This may be old news to some of you who have followed the Professional Squash Tour (PST). For a few years now, the US-based PST has been running its tournaments under the no-let rule. The premise is that every rally will end with a point being earned by one of the players. Endless stoppages with players arguing the merits of their position on the court to gain points, or replays of a point, are not part of the format. The only exceptions are when a referee decides that the play has to be stopped for safety reasons.
I have been following PST on and off for a while. But, up until a week ago, I had not had a chance to watch a real match being played under the no-let rule. At the recently concluded Meadowvale Open, it became clear to me that, at the right level, the game can be played without “let” calls.
When the players really set their minds to it, they are able to clear in a timely manner, to avoid being penalized with a stroke. The games were quick and disputes were rare. The semi-final match between the eventual winner Robbie Temple and Club-favourite Ahad Raza was a treat to watch. Temple – ranked as high as 52nd in the world in 2012 – with his two-handed back hand boasts, drops, and length shots appeared to have a mental edge over Ahad, who seemed a little tentative in adapting to the no-let rule. The whole match was played with only three safety “lets” and one good-natured dispute regarding a call.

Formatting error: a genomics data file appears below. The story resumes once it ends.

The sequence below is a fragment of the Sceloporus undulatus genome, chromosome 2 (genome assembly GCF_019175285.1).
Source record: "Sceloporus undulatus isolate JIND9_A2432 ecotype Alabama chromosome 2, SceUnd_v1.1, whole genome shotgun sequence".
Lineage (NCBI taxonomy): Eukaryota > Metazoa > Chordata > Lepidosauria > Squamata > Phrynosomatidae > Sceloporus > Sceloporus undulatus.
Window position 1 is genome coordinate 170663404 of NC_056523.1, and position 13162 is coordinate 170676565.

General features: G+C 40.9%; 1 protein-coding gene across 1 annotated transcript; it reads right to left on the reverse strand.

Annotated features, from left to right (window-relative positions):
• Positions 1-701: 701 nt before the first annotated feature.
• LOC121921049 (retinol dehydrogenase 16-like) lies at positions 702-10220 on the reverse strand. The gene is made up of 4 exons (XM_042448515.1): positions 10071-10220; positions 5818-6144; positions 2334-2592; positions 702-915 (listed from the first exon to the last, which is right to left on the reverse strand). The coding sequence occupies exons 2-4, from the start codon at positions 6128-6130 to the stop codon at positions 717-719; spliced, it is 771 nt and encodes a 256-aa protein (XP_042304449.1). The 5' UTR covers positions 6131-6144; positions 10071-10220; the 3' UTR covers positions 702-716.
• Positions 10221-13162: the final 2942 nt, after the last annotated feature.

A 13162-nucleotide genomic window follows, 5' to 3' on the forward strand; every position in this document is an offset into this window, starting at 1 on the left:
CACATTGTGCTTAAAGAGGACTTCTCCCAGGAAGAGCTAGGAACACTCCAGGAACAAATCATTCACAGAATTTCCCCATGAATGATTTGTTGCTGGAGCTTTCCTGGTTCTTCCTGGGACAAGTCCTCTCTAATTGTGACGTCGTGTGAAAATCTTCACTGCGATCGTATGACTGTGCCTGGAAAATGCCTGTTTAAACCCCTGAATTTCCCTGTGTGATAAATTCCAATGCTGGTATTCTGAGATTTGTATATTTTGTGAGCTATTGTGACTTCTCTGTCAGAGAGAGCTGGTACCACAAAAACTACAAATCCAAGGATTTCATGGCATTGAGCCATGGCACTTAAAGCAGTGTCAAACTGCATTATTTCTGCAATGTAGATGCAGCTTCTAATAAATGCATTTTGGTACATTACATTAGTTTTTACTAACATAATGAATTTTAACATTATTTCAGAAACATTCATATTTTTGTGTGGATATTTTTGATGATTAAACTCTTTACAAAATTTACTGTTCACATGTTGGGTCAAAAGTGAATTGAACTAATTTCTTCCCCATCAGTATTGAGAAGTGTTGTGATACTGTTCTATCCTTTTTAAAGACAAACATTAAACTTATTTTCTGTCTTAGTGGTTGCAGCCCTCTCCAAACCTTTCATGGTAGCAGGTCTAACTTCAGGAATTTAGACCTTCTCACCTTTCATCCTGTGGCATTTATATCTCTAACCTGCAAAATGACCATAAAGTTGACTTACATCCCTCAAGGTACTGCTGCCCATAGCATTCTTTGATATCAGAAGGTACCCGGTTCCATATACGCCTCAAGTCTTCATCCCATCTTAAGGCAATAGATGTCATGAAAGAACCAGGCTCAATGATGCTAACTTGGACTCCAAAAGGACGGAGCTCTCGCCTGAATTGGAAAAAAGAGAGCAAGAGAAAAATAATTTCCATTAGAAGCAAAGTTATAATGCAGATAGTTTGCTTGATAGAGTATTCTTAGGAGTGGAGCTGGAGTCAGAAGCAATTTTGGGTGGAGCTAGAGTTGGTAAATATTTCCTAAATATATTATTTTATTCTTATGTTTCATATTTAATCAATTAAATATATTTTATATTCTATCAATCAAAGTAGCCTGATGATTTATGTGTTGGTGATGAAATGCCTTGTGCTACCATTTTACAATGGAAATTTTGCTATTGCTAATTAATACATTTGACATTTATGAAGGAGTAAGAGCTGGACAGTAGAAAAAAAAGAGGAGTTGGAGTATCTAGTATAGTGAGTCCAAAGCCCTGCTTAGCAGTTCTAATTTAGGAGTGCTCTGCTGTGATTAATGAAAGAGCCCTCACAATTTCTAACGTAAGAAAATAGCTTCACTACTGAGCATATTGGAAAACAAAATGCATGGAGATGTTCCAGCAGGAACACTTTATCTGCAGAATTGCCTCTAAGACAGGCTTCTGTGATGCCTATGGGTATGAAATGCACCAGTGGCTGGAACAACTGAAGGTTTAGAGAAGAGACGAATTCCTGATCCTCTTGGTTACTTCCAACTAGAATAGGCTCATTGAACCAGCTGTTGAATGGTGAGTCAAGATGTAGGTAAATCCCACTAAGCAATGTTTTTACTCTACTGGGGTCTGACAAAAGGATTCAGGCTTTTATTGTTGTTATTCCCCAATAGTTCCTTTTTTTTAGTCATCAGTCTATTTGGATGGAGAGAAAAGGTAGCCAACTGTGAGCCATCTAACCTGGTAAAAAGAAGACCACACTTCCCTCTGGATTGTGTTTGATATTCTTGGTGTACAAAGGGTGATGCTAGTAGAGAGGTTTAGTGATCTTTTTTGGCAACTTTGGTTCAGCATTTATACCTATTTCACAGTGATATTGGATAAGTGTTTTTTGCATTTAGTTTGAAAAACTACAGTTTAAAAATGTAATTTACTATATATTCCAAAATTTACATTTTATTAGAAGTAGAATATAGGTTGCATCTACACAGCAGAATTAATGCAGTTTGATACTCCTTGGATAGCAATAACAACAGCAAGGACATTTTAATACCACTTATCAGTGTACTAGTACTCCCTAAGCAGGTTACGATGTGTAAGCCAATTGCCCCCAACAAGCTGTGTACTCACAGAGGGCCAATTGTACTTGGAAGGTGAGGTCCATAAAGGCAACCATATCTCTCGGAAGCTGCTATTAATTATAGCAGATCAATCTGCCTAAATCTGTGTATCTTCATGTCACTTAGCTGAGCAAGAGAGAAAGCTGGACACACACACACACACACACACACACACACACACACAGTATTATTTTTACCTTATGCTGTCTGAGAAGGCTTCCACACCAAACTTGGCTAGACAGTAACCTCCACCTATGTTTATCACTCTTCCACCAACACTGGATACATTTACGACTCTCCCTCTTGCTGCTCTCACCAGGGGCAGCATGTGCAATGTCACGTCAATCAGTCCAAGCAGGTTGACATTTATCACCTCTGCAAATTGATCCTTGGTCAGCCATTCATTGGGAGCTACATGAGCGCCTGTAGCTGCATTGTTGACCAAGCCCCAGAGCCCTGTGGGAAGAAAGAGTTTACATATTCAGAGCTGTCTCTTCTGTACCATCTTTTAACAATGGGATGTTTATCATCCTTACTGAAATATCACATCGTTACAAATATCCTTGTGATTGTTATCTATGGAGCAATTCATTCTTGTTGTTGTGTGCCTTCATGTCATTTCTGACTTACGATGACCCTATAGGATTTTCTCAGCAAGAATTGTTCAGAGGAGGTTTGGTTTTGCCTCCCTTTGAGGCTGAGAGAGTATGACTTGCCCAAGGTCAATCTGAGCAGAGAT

It was evident that playing under the unfamiliar system can get to the players, as well as the referee. In fact, refereeing a PST match can be more stressful than a regular match played under Professional Squash Association (PSA) rules. Every call has to be“stroke;” there is no leeway. This post titled “My experience with PST and the no “let” rule” by Mick Joint, though a little dated, gives a humorous, yet serious insight into the no-let style of play. As Ahad took his turn to referee the ensuing semi-final match, it was clear that he was often tempted to give “lets” but had to stick with the rule and call “strokes,” occasionally leaving the audience wondering about the call.
As squash continues to struggle to gain IOC’s respect, and television viewership, should the no-let rule be added to the list of improvements being made to the game?
But then again, [Tweet “Can no-let #squash be played at the club level without a referee?”]